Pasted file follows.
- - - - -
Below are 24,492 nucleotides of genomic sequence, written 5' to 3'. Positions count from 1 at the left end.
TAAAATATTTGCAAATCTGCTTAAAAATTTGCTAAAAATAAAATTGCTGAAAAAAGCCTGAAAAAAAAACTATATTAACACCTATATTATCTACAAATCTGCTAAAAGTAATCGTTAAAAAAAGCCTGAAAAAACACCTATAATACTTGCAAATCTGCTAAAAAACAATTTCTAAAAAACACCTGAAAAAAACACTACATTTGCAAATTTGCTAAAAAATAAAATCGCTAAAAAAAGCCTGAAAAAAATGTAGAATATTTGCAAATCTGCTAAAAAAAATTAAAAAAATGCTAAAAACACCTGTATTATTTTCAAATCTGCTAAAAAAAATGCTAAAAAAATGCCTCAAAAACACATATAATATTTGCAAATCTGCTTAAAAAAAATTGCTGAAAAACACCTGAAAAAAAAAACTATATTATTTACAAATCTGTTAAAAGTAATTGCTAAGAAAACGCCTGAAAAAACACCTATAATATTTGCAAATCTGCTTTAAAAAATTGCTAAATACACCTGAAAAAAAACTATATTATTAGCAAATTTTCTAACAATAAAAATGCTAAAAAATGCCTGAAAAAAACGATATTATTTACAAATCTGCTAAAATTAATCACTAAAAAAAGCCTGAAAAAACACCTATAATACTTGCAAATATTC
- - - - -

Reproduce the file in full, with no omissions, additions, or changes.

Below are 24,492 nucleotides of genomic sequence, written 5' to 3'. Positions count from 1 at the left end.
TAAAATATTTGCAAATCTGCTTAAAAATTTGCTAAAAATAAAATTGCTGAAAAAAGCCTGAAAAAAAAACTATATTAACACCTATATTATCTACAAATCTGCTAAAAGTAATCGTTAAAAAAAGCCTGAAAAAACACCTATAATACTTGCAAATCTGCTAAAAAACAATTTCTAAAAAACACCTGAAAAAAACACTACATTTGCAAATTTGCTAAAAAATAAAATCGCTAAAAAAAGCCTGAAAAAAATGTAGAATATTTGCAAATCTGCTAAAAAAAATTAAAAAAATGCTAAAAACACCTGTATTATTTTCAAATCTGCTAAAAAAAATGCTAAAAAAATGCCTCAAAAACACATATAATATTTGCAAATCTGCTTAAAAAAAATTGCTGAAAAACACCTGAAAAAAAAAACTATATTATTTACAAATCTGTTAAAAGTAATTGCTAAGAAAACGCCTGAAAAAACACCTATAATATTTGCAAATCTGCTTTAAAAAATTGCTAAATACACCTGAAAAAAAACTATATTATTAGCAAATTTTCTAACAATAAAAATGCTAAAAAATGCCTGAAAAAAACGATATTATTTACAAATCTGCTAAAATTAATCACTAAAAAAAGCCTGAAAAAACACCTATAATACTTGCAAATATTC